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LoTR vibes at Samurai exhibit

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  • ernestsdavis
    I got unexpectedly strong LoTR vibes at the Metropolitan Museum s exhibit Art of the Samurai .
    Message 1 of 1 , Dec 8, 2009
      I got unexpectedly strong LoTR vibes at the Metropolitan Museum's exhibit "Art of the Samurai".


      The exhibition is mostly of Japanese swords (the web site is somewhat unrepresentative in that regard). What's Tolkienish about it is that each sword is labelled with a history of the smith, and the smith's family, and who it was made for, and who it was given to --- altogether evocative of a missing Appendix G with this kind of information for Aiglos, Narsil, Sting etc. The interspersed Japanese is also reminiscent of the way Tolkien uses Elvish. E.g.

      Blade for a Tachi (Slung Sword), known as "Dai Hannya Nagamitsu"
      Kamakura period, 13th century
      Steel; L. 29 in. (73.6 cm)
      Tokyo National Museum
      National Treasure

      This is a characteristic sword by Nagamitsu, a second-generation
      smith of the Osafune school and the son of Mitsutada, the school's
      founder. Dated blades by Nagamitsu range from 1274 to 1303. This
      sword is typical of his earlier works, mixing gunome (compact
      waves) with chōji (clove shapes) and some kawazuko chōji
      (tadpole-shaped chōji) in what is, overall, an exceptionally
      grand hamon (tempering pattern). The sword is called "Dai Hannya"
      because in the Muromachi period it was valued at 600 kan (equal
      to about 2,250 kilograms of silver), and there are 600 volumes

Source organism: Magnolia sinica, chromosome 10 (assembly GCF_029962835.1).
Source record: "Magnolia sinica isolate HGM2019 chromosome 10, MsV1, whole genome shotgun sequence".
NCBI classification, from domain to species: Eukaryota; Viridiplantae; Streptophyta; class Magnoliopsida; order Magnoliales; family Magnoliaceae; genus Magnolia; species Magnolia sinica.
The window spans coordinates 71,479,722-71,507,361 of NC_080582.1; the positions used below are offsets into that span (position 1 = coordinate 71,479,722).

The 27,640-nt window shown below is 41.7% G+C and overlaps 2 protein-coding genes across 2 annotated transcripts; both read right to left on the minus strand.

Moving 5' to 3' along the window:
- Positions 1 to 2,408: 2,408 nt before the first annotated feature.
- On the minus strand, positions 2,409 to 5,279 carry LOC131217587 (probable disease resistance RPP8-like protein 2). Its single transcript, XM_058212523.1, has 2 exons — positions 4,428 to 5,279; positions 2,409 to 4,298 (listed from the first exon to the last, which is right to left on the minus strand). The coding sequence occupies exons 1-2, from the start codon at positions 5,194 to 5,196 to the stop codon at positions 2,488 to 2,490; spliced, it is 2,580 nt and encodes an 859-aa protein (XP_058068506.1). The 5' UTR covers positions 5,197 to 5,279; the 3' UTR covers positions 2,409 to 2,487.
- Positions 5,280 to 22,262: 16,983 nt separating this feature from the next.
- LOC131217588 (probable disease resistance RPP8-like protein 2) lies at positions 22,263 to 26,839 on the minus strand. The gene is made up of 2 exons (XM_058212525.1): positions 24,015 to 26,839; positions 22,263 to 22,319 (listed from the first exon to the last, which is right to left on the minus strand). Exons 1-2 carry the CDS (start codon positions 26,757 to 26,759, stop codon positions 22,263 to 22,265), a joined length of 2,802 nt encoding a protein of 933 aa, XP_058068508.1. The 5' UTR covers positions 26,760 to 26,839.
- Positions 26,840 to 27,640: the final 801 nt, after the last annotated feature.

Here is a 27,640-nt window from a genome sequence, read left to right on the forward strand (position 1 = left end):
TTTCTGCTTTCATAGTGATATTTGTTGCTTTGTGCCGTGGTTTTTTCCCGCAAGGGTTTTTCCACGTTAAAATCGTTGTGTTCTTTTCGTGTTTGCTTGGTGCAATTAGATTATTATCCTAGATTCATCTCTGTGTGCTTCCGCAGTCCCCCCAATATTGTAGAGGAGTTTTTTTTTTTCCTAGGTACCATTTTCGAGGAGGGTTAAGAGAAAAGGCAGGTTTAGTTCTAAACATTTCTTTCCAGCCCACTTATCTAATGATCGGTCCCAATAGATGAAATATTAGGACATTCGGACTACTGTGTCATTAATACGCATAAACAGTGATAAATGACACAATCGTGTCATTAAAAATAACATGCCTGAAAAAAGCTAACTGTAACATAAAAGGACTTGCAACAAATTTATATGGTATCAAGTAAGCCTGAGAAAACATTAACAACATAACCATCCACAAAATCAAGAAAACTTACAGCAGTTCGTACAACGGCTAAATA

(also, coincidentally, called kan) of the Dai Hannya Sutra (Heart

      Esteemed as being meibutsu, or a "famous piece," it was given by
      Ashikaga Yoshiteru (r. 1545â€"65) to Miyoshi Nagayoshi, a powerful
      daimyo. Later Oda Nobunaga gave it to Tokugawa Ieyasu to honor his
      success at the Battle of Anegawa (July 30, 1570). Ieyasu then gave
      it to Okudaira Nobumasa as a reward for his services in the Battle
      of Nagashino (June 29, 1575), and he in turn passed it to his son
      Matsudaira Masaaki, in whose family it was ultimately passed down.
      The sword is thus especially valuable as a well-documented example
      of a blade being exchanged among military houses as an expression
      of gratitude.

      The swords are also in absolutely pristine shape and decorated, very
      much like the description in "Fog on the Barrow-Downs"

      ".. a dagger, long, leaf-shaped, and keen, of marvellous
      workmanship, damasked with serpent forms red and gold ... the
      blades seems untouched by time, unrusted, sharp, glittering in the

      Also eerie, in a way somewhere between Tolkien and Peter Jackson, are some very weird helmets from 17th-18th c. Japan, decorated with sculpted horns, large praying mantises etc. (there are some pictures on the web site).

      All in all, a pretty amazing exhibition.

      -- Ernie
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